Paris Hilton believes her jail sentence was a message from God to change her party-loving lifestyle and become a positive role model for women who look up to her.
In her first interview, since she was dramatically sent back to prison last Friday for probation violation in a drink-driving case, Hilton said her imprisonment has served as a life-changing wake-up call.
Her comments were made to veteran television journalist Barbara Walters in a phone-call from the hospital facility of the Los Angeles jail where the heiress to the Hilton hotel empire is being held. "I'm not the same person I was," Walters quoted Hilton as saying on her ABC television program 'The View' on Monday.
"I used to act dumb. It was an act. I am 26 years old, and that act is no longer cute. It is not who I am, nor do I want to be that person for the young girls who looked up to me." Walters said Hilton-who was reported to be under heavy medication amid concerns for her mental health - sounded "tired but totally aware of what she was saying."
Hilton has said she will not appeal the decision to send her back to prison to serve her 45-day term. She was controversially released after spending only three days behind bars last week, sparking a public outcry and prompting Los Angeles judge Michael Sauer to order her back to jail.
Hilton, who was dragged sobbing and wailing from court on Friday, suggested she intends to to give up endless VIP parties, red carpets and pursuing the limelight upon her release.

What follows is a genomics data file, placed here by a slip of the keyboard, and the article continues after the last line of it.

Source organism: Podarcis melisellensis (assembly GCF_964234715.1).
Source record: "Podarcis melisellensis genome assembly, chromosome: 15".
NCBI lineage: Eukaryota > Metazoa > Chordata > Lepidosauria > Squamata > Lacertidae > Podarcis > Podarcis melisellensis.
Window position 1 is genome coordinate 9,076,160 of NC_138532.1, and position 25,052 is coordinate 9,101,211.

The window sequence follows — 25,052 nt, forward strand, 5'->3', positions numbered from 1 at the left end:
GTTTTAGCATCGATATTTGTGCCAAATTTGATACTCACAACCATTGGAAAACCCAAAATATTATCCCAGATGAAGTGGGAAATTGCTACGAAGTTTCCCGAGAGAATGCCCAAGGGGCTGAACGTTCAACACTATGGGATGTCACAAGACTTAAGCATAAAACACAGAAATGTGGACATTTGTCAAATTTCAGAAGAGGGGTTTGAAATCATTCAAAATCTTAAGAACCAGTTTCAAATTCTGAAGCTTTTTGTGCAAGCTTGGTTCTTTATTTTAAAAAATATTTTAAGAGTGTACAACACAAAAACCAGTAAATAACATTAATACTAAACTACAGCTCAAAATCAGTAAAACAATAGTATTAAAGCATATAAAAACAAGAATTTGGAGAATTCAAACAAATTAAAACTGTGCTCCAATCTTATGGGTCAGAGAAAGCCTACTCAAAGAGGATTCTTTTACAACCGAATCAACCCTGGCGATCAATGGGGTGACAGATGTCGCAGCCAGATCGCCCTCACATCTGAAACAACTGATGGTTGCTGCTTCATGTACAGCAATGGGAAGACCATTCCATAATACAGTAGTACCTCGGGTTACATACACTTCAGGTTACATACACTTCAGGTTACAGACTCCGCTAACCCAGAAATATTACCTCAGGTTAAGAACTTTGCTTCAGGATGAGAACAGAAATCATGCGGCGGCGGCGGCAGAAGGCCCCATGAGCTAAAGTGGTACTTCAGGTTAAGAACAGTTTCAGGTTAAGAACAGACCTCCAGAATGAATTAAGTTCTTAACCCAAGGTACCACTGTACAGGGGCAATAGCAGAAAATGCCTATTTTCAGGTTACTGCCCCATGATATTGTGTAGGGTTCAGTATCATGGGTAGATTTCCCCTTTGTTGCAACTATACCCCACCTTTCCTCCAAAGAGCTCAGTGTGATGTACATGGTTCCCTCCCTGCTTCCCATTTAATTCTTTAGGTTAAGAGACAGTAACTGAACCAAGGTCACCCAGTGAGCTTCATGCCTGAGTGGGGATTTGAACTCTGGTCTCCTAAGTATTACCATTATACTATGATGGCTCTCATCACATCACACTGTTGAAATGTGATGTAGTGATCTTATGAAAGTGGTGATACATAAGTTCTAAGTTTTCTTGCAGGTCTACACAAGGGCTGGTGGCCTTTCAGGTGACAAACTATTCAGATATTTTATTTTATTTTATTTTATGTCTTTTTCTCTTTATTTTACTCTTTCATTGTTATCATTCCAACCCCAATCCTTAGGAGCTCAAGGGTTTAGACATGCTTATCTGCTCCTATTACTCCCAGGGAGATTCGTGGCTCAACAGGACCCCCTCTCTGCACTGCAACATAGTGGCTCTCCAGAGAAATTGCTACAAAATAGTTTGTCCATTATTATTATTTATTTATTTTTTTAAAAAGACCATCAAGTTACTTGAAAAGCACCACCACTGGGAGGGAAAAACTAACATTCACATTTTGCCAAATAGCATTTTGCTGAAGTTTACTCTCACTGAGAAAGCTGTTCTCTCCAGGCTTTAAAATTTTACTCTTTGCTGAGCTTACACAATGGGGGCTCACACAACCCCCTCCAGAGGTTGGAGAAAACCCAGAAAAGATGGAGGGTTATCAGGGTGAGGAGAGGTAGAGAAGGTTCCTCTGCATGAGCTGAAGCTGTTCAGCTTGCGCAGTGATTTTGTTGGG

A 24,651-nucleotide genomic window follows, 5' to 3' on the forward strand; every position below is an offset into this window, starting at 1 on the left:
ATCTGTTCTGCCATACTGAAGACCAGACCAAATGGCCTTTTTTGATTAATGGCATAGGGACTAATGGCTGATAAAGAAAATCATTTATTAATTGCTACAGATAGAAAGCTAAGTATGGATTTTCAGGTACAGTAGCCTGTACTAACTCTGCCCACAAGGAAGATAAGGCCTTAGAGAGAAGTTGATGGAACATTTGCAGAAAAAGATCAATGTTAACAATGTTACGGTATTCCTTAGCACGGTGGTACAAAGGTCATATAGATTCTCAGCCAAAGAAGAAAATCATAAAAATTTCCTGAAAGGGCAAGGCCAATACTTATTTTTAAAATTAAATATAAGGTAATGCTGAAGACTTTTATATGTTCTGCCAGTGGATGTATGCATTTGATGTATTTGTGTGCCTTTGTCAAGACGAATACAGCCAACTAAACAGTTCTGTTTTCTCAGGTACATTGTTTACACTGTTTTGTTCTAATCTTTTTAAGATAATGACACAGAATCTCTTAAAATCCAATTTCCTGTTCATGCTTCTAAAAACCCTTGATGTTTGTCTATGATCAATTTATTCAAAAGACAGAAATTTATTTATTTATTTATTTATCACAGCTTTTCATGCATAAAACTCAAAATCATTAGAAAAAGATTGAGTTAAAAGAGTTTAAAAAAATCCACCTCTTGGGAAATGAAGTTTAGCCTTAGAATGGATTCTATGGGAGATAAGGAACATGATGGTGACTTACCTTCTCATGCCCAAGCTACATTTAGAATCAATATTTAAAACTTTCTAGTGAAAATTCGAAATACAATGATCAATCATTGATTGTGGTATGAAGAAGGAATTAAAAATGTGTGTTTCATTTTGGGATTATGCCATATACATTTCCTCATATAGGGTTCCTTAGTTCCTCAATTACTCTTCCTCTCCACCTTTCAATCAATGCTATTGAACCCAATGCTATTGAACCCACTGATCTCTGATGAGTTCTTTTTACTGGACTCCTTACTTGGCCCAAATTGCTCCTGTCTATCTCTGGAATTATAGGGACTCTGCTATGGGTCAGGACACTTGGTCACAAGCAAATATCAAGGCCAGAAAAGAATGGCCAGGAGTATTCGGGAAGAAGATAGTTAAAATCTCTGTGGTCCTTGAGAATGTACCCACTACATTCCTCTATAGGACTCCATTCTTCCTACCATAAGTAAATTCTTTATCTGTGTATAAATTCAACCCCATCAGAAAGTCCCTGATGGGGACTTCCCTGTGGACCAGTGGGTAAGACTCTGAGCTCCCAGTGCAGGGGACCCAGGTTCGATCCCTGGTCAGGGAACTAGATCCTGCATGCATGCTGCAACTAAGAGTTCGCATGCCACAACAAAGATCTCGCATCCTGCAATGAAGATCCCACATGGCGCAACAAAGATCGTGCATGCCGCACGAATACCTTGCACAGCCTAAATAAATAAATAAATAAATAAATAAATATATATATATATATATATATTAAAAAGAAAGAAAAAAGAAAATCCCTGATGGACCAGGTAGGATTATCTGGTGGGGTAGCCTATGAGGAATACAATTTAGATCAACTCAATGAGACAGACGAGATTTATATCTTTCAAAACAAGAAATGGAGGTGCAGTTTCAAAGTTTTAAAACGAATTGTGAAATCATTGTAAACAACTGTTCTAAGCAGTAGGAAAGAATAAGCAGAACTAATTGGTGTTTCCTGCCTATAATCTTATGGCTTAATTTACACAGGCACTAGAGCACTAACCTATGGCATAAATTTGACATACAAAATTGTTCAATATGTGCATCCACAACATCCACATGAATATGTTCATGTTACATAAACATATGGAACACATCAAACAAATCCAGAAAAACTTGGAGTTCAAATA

"I know now that I can make a difference, that I have the power to do that. I have been thinking that I want to do different things when I am out of here," she said. "I have become much more spiritual. God has given me this new chance." Hilton said her new-found spirituality had led her to believe that her jail stint was meant to be.
"I feel that the purpose of my life is to be where I am," Hilton told Walters. "My spirit or soul did not like the way I was being seen and that is why I was sent to jail. God has released me."
Hilton said she was considering pursuing work to raise awareness about breast cancer or multiple sclerosis. Walters also said Hilton had mentioned trying to persuade toy companies to manufacture a Paris Hilton playhouse which could be donated to sick children.
Hilton meanwhile described her first days behind bars as a "horrible experience," revealing that she had not eaten or slept at all.
"I was severely depressed and felt as if I was in a cage," she said. The primped and pampered celebutante also revealed that her beauty regimen had suffered since her incarceration, saying her skin was dehydrated because of a ban on moisturiser.
"It doesn't matter," Hilton said, "I'm not that superficial girl. I haven't looked in the mirror since I got here."
Meanwhile, Los Angeles sheriff Lee Baca, who has been under fire since his decision to transfer Hilton to home detention last week, met civil rights activist Al Sharpton on Monday amid allegations of preferential treatment.
Sharpton said Hilton was given the star treatment because she is white and rich, and questioned whether a rapper would have been allowed to go home early.
"If anything can come out of this Paris Hilton story, it should be to put some light on the fact that there are many people based on their income that just cannot get relief," Sharpton told reporters after the meeting.